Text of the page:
Mark Gharibian's blog
DWR version 3.0 has reached release candidate 1. Here's what's new right from Joe Walker's Blog:
- RPC Enhancements
- Varargs support
- Method overloading (DWR tries to copy Java's method matching rules)
- Typed parameters (so you can say
addFruit()method and DWR will instantiate the correct type on the server)
- Lightweight typed parameters (as above, but by adding
$dwrClassName:"Apple", for when you are getting the objects from something else)
- More natural synchronous XHR (so you can call
var reply = Remote.getData()when doing 'Sjax')
- Improved Marshalling
- Binary file upload/download (
FileTransfercan be uploaded from an
input type=file, offered for download, or sent to an
- Binary file upload/download (
- Locale, Currency (DWR will marshal to and from
- Reverse Ajax
- More scalable Reverse Ajax APIs (See
- DOM Manipulation Library (
Documentcan now be manipulated from the server)
- The server now runs in 3 modes: stateless (New - save memory with no page tracking), passiveReverseAjax (the default) and activeReverseAjax (comet enabled)
- TIBCO GI Integration
- Complete set of Reverse Ajax Proxy APIs (So you can manipulate your GI user interface from Java on the server)
- Dojo Integration
- Data Store (Keep a server side data store in sync with data in a client browser with both sides able to send updates. The data store also supports paging, sorting and filtering)
- Packaging Integration (
dojo.requireall your DWR scripts)
- Server Support
- Asynchronous servlet support for Tomcat and Glassfish
- Improved Spring and Guice support
- Over the wire
- JSONP support
- JSON-RPC support
- Tech Previews
- JMS Integration (Publish to the browser directly from JMS)
- Jaxer Integration (Zero configuration for trusted environments)
- SVN (We've moved from CVS to SVN)
- Related Projects (Our repository contains a set of related projects including a number of demos)
- CLA (We've been through a legal review and have signed CLAs for dwr.jar)
- Dojo Foundation (We joined the Dojo Foundation and are now hosted by their servers)
- Better Documentation (DWR version 1.x had great docs. Version 2.x let things slide a bit, but we've dropped Drupal, and have our own system now)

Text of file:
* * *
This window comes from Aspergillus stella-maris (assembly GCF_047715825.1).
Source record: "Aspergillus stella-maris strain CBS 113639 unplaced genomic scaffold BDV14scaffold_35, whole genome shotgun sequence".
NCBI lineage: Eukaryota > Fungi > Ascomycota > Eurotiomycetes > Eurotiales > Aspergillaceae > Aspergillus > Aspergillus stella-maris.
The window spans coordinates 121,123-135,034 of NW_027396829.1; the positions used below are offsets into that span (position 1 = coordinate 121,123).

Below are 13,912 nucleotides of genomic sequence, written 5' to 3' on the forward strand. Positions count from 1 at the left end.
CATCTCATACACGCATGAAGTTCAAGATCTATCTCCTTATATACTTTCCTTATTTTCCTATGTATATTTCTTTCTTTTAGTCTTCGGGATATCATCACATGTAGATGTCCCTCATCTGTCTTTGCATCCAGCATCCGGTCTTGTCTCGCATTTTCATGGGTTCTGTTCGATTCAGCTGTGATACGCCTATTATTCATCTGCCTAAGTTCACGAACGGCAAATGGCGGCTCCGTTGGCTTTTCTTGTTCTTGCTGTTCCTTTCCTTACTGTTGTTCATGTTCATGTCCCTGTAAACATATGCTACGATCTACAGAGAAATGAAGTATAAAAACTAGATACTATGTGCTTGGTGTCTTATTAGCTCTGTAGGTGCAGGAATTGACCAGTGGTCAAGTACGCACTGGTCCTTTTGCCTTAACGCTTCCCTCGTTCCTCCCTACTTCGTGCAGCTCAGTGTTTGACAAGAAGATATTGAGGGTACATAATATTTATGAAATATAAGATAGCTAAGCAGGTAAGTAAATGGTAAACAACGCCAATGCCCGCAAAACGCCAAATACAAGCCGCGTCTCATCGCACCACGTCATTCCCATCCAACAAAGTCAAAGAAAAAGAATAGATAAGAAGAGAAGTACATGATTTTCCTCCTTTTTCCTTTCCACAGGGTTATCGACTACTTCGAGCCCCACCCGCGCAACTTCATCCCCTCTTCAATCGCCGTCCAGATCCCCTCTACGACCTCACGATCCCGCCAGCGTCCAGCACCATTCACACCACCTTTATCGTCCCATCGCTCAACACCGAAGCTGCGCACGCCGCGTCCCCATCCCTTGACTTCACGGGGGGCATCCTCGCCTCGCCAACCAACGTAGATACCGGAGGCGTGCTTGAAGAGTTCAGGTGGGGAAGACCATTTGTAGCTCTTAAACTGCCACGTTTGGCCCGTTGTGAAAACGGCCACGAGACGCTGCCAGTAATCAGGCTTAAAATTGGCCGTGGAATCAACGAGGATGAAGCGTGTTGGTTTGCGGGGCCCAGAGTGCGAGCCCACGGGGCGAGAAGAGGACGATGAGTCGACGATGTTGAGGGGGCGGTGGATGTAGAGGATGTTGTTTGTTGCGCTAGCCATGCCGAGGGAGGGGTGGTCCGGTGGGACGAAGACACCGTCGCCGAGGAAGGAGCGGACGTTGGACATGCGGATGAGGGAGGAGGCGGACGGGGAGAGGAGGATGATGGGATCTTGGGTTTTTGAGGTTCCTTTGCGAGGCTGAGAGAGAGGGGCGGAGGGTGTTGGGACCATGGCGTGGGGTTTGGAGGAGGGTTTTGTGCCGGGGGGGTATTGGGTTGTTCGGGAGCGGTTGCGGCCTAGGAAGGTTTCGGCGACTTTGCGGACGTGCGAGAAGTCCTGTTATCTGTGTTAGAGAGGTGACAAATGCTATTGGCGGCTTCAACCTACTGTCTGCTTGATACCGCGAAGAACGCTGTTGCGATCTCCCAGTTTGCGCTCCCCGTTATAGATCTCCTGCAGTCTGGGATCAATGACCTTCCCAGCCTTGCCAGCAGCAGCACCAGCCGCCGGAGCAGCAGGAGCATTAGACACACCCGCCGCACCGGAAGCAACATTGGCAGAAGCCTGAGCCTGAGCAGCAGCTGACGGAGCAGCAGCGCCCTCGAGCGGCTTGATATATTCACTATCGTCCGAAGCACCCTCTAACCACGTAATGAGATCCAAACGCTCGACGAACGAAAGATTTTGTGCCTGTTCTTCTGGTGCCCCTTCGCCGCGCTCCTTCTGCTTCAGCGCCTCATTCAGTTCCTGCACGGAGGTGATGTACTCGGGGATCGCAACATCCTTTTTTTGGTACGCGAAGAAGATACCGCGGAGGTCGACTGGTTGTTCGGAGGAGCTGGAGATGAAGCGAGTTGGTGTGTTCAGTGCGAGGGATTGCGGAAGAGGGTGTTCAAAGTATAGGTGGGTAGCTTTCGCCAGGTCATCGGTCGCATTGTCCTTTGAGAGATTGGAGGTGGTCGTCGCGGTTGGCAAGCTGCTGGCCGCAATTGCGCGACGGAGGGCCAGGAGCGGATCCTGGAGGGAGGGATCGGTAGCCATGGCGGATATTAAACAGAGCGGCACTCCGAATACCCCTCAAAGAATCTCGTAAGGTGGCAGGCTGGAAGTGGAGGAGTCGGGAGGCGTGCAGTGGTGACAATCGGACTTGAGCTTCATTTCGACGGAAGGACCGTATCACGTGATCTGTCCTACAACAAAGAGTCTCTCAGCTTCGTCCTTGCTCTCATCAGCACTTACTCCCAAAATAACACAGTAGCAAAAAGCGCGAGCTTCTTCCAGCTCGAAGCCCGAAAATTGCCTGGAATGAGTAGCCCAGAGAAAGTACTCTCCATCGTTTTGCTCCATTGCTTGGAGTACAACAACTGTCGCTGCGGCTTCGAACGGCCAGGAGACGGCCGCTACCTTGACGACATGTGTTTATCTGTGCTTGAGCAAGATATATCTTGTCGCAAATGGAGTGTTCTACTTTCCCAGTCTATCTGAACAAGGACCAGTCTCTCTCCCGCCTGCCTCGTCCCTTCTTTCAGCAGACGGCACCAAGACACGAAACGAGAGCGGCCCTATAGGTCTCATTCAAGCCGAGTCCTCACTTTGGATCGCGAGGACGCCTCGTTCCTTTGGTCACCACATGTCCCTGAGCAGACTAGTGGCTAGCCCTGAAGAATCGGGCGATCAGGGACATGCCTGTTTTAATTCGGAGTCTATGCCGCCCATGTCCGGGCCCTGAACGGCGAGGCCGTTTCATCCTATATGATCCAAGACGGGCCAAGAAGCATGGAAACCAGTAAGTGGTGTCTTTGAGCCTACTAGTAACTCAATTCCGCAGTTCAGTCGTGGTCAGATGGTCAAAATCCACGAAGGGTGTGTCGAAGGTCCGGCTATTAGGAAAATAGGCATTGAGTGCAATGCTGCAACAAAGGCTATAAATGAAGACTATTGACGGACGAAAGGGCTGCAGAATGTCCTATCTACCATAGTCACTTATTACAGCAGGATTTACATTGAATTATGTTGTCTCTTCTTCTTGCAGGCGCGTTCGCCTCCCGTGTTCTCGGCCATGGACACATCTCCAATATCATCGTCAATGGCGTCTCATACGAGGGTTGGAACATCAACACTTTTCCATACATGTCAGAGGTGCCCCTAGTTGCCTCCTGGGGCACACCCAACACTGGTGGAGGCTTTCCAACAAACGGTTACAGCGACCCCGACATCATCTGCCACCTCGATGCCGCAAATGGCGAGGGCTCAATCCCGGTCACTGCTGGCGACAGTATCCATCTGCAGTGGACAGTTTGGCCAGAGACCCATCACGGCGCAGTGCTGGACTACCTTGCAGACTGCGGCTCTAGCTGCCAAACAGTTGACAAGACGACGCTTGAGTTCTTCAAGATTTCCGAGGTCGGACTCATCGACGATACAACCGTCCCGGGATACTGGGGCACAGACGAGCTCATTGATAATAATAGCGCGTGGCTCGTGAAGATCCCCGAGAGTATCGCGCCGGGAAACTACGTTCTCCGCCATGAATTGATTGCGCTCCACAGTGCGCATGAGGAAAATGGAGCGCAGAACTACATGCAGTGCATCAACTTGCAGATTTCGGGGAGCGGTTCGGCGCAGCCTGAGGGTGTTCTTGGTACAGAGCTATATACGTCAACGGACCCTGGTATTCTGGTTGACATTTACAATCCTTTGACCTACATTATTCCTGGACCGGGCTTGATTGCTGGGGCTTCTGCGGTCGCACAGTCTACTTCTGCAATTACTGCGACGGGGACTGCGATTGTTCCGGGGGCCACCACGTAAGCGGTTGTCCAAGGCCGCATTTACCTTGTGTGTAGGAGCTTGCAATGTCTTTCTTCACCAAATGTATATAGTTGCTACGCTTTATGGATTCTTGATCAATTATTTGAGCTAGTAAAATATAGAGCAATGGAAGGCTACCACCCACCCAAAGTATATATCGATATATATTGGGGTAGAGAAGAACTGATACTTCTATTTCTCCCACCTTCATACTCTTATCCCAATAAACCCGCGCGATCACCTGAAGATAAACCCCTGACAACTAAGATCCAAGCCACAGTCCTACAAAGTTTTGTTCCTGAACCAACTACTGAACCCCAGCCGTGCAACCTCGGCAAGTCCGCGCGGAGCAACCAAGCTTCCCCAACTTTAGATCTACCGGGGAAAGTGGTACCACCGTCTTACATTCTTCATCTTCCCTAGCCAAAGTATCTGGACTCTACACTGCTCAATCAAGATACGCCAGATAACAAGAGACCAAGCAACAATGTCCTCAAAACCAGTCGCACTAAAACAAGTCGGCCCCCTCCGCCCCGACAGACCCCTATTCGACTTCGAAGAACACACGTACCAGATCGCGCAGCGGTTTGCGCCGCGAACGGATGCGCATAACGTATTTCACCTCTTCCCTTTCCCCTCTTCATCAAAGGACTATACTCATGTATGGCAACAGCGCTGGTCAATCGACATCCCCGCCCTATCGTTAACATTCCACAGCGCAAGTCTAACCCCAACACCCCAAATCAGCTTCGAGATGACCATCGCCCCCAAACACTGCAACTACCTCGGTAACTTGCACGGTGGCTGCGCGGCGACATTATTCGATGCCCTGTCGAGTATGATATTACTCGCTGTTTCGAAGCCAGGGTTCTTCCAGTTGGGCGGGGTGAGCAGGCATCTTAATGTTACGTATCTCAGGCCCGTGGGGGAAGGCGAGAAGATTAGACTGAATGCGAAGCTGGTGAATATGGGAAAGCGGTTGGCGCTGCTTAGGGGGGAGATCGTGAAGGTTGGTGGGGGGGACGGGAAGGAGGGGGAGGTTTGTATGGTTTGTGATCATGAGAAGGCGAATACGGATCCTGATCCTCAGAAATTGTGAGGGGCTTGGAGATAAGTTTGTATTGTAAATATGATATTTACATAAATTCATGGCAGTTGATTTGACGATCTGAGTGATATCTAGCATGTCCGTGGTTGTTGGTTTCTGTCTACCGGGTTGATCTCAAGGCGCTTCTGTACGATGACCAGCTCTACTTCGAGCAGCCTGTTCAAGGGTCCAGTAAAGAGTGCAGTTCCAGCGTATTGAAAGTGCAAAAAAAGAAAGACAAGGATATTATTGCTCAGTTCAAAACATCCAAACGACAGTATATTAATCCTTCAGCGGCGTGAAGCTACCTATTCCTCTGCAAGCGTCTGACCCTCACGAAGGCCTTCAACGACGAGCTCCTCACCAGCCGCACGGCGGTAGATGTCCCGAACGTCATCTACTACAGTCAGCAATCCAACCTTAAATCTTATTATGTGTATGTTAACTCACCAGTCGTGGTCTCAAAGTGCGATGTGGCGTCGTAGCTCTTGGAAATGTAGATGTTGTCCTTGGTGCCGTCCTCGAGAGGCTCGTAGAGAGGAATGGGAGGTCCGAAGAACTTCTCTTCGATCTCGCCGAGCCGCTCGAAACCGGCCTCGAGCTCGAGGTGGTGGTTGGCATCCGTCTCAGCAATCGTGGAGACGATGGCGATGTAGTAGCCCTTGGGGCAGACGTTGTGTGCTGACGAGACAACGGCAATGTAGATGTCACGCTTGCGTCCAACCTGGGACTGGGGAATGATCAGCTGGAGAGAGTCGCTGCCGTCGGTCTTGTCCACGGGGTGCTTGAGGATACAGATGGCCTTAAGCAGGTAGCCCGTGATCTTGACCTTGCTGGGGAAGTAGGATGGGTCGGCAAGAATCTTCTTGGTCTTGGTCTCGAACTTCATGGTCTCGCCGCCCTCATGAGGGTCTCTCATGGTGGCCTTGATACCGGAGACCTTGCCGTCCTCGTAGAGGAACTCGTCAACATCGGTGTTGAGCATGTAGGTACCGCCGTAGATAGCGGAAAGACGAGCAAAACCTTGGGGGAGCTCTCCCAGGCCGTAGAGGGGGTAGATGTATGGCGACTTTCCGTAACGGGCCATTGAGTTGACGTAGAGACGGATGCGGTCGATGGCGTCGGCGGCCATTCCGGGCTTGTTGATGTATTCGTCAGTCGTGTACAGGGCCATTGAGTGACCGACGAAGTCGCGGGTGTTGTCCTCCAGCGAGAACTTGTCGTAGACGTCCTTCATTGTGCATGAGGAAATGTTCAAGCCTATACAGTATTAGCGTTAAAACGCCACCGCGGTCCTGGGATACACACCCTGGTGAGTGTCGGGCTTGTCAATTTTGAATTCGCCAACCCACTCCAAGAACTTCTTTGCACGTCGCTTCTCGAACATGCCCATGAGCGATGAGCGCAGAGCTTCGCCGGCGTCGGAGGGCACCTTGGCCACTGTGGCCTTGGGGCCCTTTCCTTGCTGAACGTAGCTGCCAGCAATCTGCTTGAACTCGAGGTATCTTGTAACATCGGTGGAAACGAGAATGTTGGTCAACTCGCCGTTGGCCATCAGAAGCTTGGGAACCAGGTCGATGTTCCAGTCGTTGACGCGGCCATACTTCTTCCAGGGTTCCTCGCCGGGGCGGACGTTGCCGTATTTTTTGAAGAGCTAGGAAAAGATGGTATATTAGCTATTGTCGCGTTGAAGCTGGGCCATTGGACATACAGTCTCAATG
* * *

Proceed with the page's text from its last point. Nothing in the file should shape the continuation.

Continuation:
You can download it here.
Now available for download is TIBCO's General Interface 3.6.2 service pack release.
Here's a summary of what's new in 3.6.2 from the release notes:
General Interface Template Language
CDF Form Mapping
The General Interface Mapping utility now supports mapping to JSON-based services. Similar to mapping to WSDL and XML, the new JSON mapping feature provides a visual tree to which the developer can assign mapping rules. JSONP is supported by default, which gets around cross-domain security problems when accessing data from other sites.
Also available is the General Interface 3.7.0 Milestone 1, technology preview release. Go to the TIBCO Developer Network site http://www.tibco.com/devnet/gi for downloads and more info.
New in 3.7
- Asynchronous Modular Platform (AMP), the Eclipse inspired plug-in architecture for building advanced modular and high-performing enterprise AJAX application.
- Extensible GI Builder IDE based on AMP
- Syntax highlighting script editor
- and More ...
- DOM & CSS inspection
- Live Editing
- Multiple Document Modes
I really enjoyed Joe Walker's "Advanced Web Application Security" session, where he covered a variety of security issues and complete solutions to help increase security. This is another great session to view once the videos are posted online.
That's all for today! I'm looking forward to tomorrow for some more informative sessions.
We had a great session today that was comprised of 10 “lightning rounds” each lasting about 5 minutes.
- Smushit.com – a web based tool that automates image optimization. You specify a URL, or batch upload images and smushit can greatly reduce the file size of your images without sacrificing any quality. A Firefox extension also exists to allow you to easily optimize the images on any page you visit.